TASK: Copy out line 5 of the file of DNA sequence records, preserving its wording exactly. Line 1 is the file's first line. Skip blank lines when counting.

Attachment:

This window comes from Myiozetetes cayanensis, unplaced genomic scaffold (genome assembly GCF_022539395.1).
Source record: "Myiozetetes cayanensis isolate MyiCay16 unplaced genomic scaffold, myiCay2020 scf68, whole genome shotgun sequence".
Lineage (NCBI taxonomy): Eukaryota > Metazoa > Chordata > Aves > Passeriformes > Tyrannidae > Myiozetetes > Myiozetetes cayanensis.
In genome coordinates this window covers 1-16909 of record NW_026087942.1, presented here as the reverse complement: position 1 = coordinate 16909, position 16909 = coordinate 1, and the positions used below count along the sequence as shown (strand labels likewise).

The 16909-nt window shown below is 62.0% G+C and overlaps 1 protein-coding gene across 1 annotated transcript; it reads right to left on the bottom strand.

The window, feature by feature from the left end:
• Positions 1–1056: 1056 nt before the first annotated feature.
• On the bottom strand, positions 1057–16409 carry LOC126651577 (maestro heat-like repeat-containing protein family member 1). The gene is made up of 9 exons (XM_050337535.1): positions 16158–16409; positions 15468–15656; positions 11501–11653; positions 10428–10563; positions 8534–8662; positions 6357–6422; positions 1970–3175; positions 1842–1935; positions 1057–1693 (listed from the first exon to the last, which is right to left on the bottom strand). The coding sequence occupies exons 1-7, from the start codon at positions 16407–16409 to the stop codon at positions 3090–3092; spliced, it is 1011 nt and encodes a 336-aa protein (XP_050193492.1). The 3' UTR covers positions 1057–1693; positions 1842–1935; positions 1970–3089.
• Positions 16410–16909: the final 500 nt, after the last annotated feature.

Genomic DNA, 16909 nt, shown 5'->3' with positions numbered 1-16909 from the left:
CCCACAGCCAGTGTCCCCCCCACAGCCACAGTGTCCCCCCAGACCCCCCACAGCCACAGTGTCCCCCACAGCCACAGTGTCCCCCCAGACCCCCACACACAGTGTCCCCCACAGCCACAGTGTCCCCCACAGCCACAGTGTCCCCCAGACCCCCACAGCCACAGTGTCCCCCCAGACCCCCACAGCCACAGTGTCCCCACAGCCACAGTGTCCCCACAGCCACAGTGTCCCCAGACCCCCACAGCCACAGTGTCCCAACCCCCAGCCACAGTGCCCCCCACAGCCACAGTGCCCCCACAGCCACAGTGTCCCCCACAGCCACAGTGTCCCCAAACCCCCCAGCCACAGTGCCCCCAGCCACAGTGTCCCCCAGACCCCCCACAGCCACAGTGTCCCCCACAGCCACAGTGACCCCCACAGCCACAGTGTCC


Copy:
The 16909-nt window shown below is 62.0% G+C and overlaps 1 protein-coding gene across 1 annotated transcript; it reads right to left on the bottom strand.